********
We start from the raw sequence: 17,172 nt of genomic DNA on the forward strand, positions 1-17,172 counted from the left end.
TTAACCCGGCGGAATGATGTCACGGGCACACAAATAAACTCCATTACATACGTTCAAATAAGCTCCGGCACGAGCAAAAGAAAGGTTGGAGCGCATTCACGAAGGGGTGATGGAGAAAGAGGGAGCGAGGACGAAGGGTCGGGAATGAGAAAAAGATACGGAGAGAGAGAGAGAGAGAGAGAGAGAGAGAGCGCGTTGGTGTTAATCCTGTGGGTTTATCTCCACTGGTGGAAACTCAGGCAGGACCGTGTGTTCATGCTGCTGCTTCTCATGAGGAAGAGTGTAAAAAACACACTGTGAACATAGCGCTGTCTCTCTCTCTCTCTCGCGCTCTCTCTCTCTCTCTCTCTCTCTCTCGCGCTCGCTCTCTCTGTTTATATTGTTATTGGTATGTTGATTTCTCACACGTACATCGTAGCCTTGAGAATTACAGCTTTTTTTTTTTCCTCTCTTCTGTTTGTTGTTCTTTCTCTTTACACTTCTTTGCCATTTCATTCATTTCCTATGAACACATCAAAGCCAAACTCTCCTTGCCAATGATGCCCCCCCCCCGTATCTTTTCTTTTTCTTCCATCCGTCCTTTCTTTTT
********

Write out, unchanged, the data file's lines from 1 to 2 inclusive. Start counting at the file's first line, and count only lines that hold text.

We start from the raw sequence: 17,172 nt of genomic DNA on the forward strand, positions 1-17,172 counted from the left end.
TTAACCCGGCGGAATGATGTCACGGGCACACAAATAAACTCCATTACATACGTTCAAATAAGCTCCGGCACGAGCAAAAGAAAGGTTGGAGCGCATTCACGAAGGGGTGATGGAGAAAGAGGGAGCGAGGACGAAGGGTCGGGAATGAGAAAAAGATACGGAGAGAGAGAGAGAGAGAGAGAGAGAGAGAGCGCGTTGGTGTTAATCCTGTGGGTTTATCTCCACTGGTGGAAACTCAGGCAGGACCGTGTGTTCATGCTGCTGCTTCTCATGAGGAAGAGTGTAAAAAACACACTGTGAACATAGCGCTGTCTCTCTCTCTCTCTCGCGCTCTCTCTCTCTCTCTCTCTCTCTCTCGCGCTCGCTCTCTCTGTTTATATTGTTATTGGTATGTTGATTTCTCACACGTACATCGTAGCCTTGAGAATTACAGCTTTTTTTTTTTCCTCTCTTCTGTTTGTTGTTCTTTCTCTTTACACTTCTTTGCCATTTCATTCATTTCCTATGAACACATCAAAGCCAAACTCTCCTTGCCAATGATGCCCCCCCCCCGTATCTTTTCTTTTTCTTCCATCCGTCCTTTCTTTTT